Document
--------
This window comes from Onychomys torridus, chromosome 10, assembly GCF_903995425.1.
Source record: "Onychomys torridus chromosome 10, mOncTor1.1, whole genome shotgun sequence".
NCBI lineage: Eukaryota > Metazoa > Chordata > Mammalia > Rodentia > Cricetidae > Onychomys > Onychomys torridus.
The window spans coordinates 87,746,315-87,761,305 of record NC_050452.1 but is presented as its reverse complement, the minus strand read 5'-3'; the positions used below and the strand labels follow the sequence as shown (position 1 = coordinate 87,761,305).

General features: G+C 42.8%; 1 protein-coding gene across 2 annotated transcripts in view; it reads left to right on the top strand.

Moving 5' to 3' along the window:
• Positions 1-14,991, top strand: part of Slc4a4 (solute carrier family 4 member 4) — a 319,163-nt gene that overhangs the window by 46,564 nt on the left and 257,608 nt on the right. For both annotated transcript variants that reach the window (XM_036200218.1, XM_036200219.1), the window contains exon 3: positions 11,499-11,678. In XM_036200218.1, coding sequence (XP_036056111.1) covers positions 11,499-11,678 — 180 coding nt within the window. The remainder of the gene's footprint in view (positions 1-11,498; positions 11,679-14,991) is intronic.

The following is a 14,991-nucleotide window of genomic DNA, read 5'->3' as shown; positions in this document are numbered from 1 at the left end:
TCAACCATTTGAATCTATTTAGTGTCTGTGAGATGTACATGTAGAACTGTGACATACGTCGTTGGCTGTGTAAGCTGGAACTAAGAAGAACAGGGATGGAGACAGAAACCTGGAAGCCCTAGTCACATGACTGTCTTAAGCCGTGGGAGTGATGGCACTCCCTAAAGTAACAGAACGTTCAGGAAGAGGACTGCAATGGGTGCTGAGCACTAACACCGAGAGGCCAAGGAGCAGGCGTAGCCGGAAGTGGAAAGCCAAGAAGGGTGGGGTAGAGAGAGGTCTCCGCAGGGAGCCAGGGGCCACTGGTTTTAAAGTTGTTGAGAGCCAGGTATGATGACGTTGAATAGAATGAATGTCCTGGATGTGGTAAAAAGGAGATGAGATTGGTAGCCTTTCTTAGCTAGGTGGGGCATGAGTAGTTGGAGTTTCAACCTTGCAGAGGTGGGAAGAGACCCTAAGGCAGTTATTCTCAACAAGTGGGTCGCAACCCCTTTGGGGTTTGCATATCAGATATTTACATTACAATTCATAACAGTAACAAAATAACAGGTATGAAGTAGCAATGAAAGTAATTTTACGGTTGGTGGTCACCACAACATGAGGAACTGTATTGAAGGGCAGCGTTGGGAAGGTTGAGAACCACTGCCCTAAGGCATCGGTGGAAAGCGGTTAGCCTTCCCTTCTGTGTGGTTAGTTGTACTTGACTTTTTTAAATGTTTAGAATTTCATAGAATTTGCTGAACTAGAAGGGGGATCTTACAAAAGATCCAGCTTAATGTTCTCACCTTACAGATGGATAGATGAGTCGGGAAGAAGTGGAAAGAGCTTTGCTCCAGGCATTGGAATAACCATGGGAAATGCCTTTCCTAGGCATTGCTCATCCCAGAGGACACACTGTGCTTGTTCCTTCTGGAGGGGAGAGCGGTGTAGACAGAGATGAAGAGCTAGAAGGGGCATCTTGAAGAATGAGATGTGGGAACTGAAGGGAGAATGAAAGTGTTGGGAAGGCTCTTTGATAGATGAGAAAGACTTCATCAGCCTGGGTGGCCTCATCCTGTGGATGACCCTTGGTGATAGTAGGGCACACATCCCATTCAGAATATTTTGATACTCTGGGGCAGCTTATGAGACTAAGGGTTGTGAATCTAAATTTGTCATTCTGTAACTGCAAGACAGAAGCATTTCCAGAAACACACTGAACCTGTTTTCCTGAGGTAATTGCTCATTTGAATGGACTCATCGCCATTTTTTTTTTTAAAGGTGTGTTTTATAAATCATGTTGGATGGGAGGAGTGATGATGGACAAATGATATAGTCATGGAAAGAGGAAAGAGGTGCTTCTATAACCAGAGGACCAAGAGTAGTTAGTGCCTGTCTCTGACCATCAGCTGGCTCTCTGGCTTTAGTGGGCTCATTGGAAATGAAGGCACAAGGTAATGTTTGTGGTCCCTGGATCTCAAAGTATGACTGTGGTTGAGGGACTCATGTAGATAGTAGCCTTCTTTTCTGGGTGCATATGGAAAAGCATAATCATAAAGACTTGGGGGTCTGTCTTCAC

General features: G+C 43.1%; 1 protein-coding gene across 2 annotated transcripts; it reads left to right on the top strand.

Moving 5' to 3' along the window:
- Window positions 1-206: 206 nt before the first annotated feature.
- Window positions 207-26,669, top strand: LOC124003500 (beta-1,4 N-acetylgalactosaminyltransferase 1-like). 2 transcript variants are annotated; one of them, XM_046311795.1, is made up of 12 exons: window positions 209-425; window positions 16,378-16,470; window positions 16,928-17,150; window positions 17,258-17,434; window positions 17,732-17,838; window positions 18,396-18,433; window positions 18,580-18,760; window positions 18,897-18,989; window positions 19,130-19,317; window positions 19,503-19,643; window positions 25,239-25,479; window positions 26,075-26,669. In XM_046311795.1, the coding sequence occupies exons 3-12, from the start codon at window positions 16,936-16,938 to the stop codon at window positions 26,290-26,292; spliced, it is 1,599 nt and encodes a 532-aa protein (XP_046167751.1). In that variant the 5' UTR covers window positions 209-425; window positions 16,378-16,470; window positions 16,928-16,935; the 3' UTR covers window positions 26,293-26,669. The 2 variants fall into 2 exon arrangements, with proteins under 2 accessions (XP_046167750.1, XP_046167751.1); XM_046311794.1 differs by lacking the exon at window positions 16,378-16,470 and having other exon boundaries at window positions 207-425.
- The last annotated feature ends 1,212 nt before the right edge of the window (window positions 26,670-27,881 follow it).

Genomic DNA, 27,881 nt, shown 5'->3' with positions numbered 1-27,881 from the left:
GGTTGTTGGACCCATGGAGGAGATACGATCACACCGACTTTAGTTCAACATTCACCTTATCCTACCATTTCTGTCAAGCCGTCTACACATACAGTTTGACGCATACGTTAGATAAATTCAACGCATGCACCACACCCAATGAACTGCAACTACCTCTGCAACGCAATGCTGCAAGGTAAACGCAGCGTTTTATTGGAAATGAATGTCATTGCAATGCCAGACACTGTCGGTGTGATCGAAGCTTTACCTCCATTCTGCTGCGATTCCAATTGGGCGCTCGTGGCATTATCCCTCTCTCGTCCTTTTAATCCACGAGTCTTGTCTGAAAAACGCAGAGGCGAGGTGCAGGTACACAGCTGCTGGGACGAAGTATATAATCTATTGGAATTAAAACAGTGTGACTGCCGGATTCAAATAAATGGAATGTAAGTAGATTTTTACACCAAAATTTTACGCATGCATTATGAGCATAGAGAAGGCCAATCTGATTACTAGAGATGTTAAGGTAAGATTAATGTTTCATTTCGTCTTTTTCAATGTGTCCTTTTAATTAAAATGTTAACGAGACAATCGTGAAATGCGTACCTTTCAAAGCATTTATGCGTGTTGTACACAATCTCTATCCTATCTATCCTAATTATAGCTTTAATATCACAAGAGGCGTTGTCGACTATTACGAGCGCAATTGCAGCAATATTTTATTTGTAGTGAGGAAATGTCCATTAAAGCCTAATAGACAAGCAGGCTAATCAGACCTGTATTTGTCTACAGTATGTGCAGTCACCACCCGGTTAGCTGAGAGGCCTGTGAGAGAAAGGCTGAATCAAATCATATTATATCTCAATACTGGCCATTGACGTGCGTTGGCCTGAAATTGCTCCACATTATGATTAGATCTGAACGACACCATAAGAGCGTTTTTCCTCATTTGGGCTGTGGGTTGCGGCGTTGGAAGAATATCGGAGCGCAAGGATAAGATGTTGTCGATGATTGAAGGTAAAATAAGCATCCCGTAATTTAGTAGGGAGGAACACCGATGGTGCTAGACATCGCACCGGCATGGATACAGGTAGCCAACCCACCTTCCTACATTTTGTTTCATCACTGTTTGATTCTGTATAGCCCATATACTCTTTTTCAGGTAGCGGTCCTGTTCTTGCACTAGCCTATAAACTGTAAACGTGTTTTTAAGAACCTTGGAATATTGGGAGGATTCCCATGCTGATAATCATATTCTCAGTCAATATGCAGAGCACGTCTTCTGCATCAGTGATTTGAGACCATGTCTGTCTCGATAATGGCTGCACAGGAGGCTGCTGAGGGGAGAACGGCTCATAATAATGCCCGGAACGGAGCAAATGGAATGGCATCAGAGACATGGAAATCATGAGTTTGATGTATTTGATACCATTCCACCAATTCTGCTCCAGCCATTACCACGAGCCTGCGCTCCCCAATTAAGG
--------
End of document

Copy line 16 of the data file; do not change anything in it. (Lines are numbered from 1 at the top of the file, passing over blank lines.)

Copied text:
GGTTGTTGGACCCATGGAGGAGATACGATCACACCGACTTTAGTTCAACATTCACCTTATCCTACCATTTCTGTCAAGCCGTCTACACATACAGTTTGACGCATACGTTAGATAAATTCAACGCATGCACCACACCCAATGAACTGCAACTACCTCTGCAACGCAATGCTGCAAGGTAAACGCAGCGTTTTATTGGAAATGAATGTCATTGCAATGCCAGACACTGTCGGTGTGATCGAAGCTTTACCTCCATTCTGCTGCGATTCCAATTGGGCGCTCGTGGCATTATCCCTCTCTCGTCCTTTTAATCCACGAGTCTTGTCTGAAAAACGCAGAGGCGAGGTGCAGGTACACAGCTGCTGGGACGAAGTATATAATCTATTGGAATTAAAACAGTGTGACTGCCGGATTCAAATAAATGGAATGTAAGTAGATTTTTACACCAAAATTTTACGCATGCATTATGAGCATAGAGAAGGCCAATCTGATTACTAGAGATGTTAAGGTAAGATTAATGTTTCATTTCGTCTTTTTCAATGTGTCCTTTTAATTAAAATGTTAACGAGACAATCGTGAAATGCGTACCTTTCAAAGCATTTATGCGTGTTGTACACAATCTCTATCCTATCTATCCTAATTATAGCTTTAATATCACAAGAGGCGTTGTCGACTATTACGAGCGCAATTGCAGCAATATTTTATTTGTAGTGAGGAAATGTCCATTAAAGCCTAATAGACAAGCAGGCTAATCAGACCTGTATTTGTCTACAGTATGTGCAGTCACCACCCGGTTAGCTGAGAGGCCTGTGAGAGAAAGGCTGAATCAAATCATATTATATCTCAATACTGGCCATTGACGTGCGTTGGCCTGAAATTGCTCCACATTATGATTAGATCTGAACGACACCATAAGAGCGTTTTTCCTCATTTGGGCTGTGGGTTGCGGCGTTGGAAGAATATCGGAGCGCAAGGATAAGATGTTGTCGATGATTGAAGGTAAAATAAGCATCCCGTAATTTAGTAGGGAGGAACACCGATGGTGCTAGACATCGCACCGGCATGGATACAGGTAGCCAACCCACCTTCCTACATTTTGTTTCATCACTGTTTGATTCTGTATAGCCCATATACTCTTTTTCAGGTAGCGGTCCTGTTCTTGCACTAGCCTATAAACTGTAAACGTGTTTTTAAGAACCTTGGAATATTGGGAGGATTCCCATGCTGATAATCATATTCTCAGTCAATATGCAGAGCACGTCTTCTGCATCAGTGATTTGAGACCATGTCTGTCTCGATAATGGCTGCACAGGAGGCTGCTGAGGGGAGAACGGCTCATAATAATGCCCGGAACGGAGCAAATGGAATGGCATCAGAGACATGGAAATCATGAGTTTGATGTATTTGATACCATTCCACCAATTCTGCTCCAGCCATTACCACGAGCCTGCGCTCCCCAATTAAGG